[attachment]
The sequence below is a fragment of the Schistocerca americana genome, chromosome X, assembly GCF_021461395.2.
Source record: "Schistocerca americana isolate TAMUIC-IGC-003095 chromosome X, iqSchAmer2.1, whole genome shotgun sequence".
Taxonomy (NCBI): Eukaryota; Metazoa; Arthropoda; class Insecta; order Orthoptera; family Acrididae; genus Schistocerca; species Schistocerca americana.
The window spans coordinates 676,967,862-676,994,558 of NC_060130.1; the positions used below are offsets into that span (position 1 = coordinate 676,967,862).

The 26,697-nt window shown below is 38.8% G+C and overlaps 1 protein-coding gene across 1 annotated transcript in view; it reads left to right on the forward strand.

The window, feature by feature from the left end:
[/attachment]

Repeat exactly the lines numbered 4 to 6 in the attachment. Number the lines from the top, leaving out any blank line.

The window spans coordinates 676,967,862-676,994,558 of NC_060130.1; the positions used below are offsets into that span (position 1 = coordinate 676,967,862).

The 26,697-nt window shown below is 38.8% G+C and overlaps 1 protein-coding gene across 1 annotated transcript in view; it reads left to right on the forward strand.

The window, feature by feature from the left end: